Has Google Keyword Planner Tool Gone Kaput?

Back in 2013 when Google got rid of the SEO Keyword Research Tool and replaced it with the Keyword Planner, I said “There’s no doubt that this tool is designed to encourage people towards PPC.”

And that day has finally come, my SEO friends. I’m sure you’ve heard (or seen) by now that the Keyword Planner tool is no longer offering specific data across the board, and is instead grouping together terms and providing general search volume ranges.

So after much hand wringing and teeth gnashing and wine drinking, I dug in to find out what this change means for my team, my clients, and for you, my SEO community. What we’re left with is a little confusing (and a lot frustrating) but I thought this Moz article summed it up nicely. I’ve added some highlights below for you on the two biggest changes: grouping data and broad volume ranges.

Grouping Keyword Data

By grouping data, I mean that keywords that Google deems to have the same intent are lumped together and given the same volume. According to Moz:

“If (hypothetically) [SEO] is searched 21,000 times per month in the UK, and [Search Engine Optimisation] is searched 12,100 times per month, once these keywords are combined, each will be reported as receiving the total of the two—33,100 searches per month.”

To make matters worse, Google (again hypothetically) would display 33,100 searches a month as the volume for BOTH terms, leading SEOs to believe there are more than 65,000 monthly searches for the two terms combined. Talk about confusing!

After some SERPs analysis, the team at Moz found that the factors most frequently impacting grouped together data are:

  1. Plurals (dog and dogs)
  2. Punctuation (mom’s gifts and moms gifts)
  3. Initials/abbreviations (SEO and search engine optimization)

Verb variations and typos also had an impact on data grouping, but not as significantly as the factors listed above.

Broad Volume Ranges

As if the grouped data didn’t throw us all for a loop, Google restricted access to specific volume ranges across the board. That is – if you aren’t spending the big bucks. And we’re not actually even sure how much “big” bucks are needed to access better data; Google has been pretty tight-lipped about those thresholds, which isn’t surprising.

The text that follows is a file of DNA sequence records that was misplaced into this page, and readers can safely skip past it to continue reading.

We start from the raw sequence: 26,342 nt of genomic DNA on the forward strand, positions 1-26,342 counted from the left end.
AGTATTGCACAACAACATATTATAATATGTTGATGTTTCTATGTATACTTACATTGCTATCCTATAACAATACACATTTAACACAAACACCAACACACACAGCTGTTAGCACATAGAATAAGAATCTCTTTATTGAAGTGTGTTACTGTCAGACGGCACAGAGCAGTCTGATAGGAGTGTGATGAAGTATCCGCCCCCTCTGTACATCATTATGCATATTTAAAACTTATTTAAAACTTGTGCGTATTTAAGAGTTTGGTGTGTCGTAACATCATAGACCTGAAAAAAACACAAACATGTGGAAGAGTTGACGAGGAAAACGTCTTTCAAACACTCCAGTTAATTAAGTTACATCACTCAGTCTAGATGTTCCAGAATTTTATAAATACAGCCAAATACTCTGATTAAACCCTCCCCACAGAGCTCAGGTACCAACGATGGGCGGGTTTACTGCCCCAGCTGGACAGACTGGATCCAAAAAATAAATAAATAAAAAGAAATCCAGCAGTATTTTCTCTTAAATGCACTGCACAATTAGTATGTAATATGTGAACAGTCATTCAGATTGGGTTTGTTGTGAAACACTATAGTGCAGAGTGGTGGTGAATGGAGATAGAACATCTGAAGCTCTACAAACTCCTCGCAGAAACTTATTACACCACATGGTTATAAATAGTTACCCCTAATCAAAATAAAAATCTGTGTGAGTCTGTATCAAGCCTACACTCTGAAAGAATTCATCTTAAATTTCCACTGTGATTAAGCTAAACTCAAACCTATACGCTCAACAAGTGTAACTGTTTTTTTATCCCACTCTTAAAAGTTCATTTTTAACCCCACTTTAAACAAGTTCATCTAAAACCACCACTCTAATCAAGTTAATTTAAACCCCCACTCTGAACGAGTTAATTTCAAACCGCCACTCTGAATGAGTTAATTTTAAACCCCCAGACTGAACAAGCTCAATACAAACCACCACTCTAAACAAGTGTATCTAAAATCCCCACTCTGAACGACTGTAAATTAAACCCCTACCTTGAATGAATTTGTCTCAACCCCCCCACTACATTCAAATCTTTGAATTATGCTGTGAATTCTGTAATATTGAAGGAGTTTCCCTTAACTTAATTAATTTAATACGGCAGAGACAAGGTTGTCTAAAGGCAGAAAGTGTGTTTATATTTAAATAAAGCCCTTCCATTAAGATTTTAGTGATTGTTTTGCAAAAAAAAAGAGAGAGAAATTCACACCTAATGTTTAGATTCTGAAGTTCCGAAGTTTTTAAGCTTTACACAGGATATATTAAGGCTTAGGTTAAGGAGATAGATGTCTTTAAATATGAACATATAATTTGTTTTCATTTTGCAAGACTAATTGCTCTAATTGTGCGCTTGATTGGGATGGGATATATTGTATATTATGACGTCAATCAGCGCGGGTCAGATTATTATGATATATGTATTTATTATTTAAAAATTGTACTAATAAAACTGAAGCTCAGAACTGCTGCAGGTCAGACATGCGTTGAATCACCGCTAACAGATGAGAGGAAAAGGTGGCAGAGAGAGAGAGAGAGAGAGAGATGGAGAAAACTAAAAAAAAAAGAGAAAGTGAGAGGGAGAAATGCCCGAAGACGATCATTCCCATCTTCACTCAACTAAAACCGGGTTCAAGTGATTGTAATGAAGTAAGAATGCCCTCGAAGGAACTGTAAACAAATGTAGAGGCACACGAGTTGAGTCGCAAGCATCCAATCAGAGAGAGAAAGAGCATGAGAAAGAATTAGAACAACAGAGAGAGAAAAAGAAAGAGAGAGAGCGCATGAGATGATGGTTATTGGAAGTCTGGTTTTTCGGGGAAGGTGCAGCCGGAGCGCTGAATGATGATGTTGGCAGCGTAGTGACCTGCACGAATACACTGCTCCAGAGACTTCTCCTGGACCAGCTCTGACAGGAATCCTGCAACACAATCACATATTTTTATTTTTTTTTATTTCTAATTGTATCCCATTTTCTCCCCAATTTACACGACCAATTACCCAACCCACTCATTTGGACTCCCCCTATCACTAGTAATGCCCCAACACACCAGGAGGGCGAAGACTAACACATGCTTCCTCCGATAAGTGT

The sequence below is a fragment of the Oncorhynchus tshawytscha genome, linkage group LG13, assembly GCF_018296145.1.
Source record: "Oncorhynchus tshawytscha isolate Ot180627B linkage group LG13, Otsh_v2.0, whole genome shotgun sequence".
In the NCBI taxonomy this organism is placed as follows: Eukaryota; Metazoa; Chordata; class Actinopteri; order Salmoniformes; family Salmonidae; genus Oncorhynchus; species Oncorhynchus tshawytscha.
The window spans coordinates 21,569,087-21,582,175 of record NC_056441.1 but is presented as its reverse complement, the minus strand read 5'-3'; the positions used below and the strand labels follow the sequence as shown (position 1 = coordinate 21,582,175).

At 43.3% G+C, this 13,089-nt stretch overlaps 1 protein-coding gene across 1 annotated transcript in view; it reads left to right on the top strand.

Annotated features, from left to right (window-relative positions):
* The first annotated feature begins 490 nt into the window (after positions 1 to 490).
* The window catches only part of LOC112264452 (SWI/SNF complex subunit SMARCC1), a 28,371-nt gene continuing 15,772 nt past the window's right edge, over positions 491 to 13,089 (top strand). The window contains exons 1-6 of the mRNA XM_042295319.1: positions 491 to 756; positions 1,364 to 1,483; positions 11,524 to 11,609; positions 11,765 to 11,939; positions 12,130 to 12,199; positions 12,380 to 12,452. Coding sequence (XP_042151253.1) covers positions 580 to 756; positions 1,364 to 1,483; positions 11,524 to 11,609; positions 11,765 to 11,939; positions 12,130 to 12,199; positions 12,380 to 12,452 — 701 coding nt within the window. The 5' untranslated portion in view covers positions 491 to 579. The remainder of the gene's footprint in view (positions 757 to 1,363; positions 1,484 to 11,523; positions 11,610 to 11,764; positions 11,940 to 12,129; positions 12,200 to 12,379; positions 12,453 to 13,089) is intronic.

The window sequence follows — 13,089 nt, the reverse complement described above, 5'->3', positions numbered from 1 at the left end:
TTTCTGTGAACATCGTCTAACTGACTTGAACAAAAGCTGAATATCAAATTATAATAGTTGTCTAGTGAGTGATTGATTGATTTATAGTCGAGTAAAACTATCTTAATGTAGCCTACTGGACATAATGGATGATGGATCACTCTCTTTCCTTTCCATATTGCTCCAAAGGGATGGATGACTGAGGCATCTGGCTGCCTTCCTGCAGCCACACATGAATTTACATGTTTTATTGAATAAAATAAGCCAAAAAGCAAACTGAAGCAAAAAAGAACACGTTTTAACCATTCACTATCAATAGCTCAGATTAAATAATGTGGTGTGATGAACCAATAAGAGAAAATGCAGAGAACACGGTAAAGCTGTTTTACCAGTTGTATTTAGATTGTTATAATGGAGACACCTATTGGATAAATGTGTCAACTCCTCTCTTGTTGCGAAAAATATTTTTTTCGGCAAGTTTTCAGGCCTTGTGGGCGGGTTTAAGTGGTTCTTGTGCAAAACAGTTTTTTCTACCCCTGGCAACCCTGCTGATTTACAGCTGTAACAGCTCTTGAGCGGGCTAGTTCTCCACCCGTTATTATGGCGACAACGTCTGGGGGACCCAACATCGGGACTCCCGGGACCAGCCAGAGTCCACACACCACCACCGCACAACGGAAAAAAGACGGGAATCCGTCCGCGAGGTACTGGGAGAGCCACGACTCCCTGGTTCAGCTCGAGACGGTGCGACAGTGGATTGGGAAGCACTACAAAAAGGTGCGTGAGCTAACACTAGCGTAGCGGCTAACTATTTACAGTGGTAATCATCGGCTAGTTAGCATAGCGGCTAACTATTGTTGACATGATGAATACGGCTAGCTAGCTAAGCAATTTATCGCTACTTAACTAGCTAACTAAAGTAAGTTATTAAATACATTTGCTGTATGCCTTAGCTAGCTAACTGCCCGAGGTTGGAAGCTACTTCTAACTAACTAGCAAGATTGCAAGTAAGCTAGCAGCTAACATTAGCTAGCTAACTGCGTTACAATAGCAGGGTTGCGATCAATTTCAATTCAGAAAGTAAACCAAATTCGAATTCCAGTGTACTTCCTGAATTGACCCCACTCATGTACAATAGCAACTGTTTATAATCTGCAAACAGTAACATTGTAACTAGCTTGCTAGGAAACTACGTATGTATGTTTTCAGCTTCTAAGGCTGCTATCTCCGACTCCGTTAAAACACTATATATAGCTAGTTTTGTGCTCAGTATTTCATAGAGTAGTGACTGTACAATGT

What does this mean? It means that instead of seeing a search volume of 1,200, you’re going to see a range of 1,000 – 10,000. Yikes, right?

Of course the first thing everyone did was start searching for a workaround. Trust me, I was too! I came across several soon after the news dropped, but of course Google was quick to close those loopholes. Gareth with Brave Creative wrote up a piece that explains how to use the updated keyword planner tool for SEO, but it’s not an easy fix. I thought this statement summed it up well:

“As Google has already implemented this change, there is little left to do now other than adjust and adapt to it the best way we can. By using the Review Plan section of Keyword Planner, alongside the new search volume ranges, we can still work out which keywords offer the best levels of interaction and engagement. So, moving forward, Keyword Research will be more time consuming and involve more in-depth analysis, but in the end we, as digital marketers, will be deciding keywords on engagement levels rather than sheer volume.”

So what does this mean for SEOs? It means we’re going to have to spend more time digging in and looking at a variety of tools and data (which we should be doing anyway) instead of heavily relying on one tool for the bulk of our volume and competition metrics. Note that you can still use the Keyword Planner Tool for expanding and discovering new related terms; this feature has not changed.

I also found this comment on the Moz article that I found interesting and insightful regarding the relevancy of Keyword Planner Tool, especially when it comes to SEOs today:

“I feel this is way more non-relevant these days with so many other tools out there like SEMRush, Spyfu, Similar Web, etc where I can look at competitors and similar sites already in my niche and see what keywords bring them the most traffic (paid and organic) and what pages are getting that traffic.

Using that data I have a clear understanding of what is already working in my niche/industry…then I can also drop a few bucks on a broad based PPC campaign (broad modified, Phrase, etc) and let it run for a week and see exactly what other long-tail keywords people are searching for and optimize my website further from this data.

Then as Google Webmaster Tools starts populating data in the Search Analytics tab I can see a variety of other keywords people are searching for related to my site and optimize further.

I can do all this without touching keyword planner…so although it sucks that it changed…it is still not that big of deal in my opinion for anyone not to be able to accurately find keywords to optimize for.”

Your Turn

How has this change impacted your business, and what are your plans for the future? Will you be using different tools moving forward, or just adjusting your research methods to accommodate for the new metrics Google is displaying. Share with me in the comments below.

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Jenny Munn

Jenny Munn is an SEO Strategist who helps organizations get more leads from their website and integrate SEO into their marketing mix. She consults with in-house marketing managers, agencies, and small businesses. Jenny has taught SEO at WordCamp Atlanta, Digital Atlanta, Solo PR Summit, Business Marketing Association, Atlanta Tech Village, and various content marketing and social media organizations.
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